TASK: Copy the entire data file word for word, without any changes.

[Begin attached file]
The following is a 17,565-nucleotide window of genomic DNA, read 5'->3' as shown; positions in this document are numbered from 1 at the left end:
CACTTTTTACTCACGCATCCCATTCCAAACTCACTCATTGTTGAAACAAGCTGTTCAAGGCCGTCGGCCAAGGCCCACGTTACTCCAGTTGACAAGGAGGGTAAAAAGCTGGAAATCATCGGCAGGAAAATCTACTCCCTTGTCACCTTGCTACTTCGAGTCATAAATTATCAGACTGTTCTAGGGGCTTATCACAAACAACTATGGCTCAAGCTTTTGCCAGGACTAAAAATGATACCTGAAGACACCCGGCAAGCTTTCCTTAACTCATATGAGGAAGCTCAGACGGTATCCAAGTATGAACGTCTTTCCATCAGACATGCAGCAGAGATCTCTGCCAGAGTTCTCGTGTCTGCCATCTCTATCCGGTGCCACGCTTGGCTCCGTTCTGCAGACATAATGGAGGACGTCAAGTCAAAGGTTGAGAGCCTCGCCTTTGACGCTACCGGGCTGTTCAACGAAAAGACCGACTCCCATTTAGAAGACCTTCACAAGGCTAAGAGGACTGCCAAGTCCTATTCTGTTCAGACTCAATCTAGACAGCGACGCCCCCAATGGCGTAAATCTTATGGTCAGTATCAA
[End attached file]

The following is a 17,565-nucleotide window of genomic DNA, read 5'->3' as shown; positions in this document are numbered from 1 at the left end:
CACTTTTTACTCACGCATCCCATTCCAAACTCACTCATTGTTGAAACAAGCTGTTCAAGGCCGTCGGCCAAGGCCCACGTTACTCCAGTTGACAAGGAGGGTAAAAAGCTGGAAATCATCGGCAGGAAAATCTACTCCCTTGTCACCTTGCTACTTCGAGTCATAAATTATCAGACTGTTCTAGGGGCTTATCACAAACAACTATGGCTCAAGCTTTTGCCAGGACTAAAAATGATACCTGAAGACACCCGGCAAGCTTTCCTTAACTCATATGAGGAAGCTCAGACGGTATCCAAGTATGAACGTCTTTCCATCAGACATGCAGCAGAGATCTCTGCCAGAGTTCTCGTGTCTGCCATCTCTATCCGGTGCCACGCTTGGCTCCGTTCTGCAGACATAATGGAGGACGTCAAGTCAAAGGTTGAGAGCCTCGCCTTTGACGCTACCGGGCTGTTCAACGAAAAGACCGACTCCCATTTAGAAGACCTTCACAAGGCTAAGAGGACTGCCAAGTCCTATTCTGTTCAGACTCAATCTAGACAGCGACGCCCCCAATGGCGTAAATCTTATGGTCAGTATCAA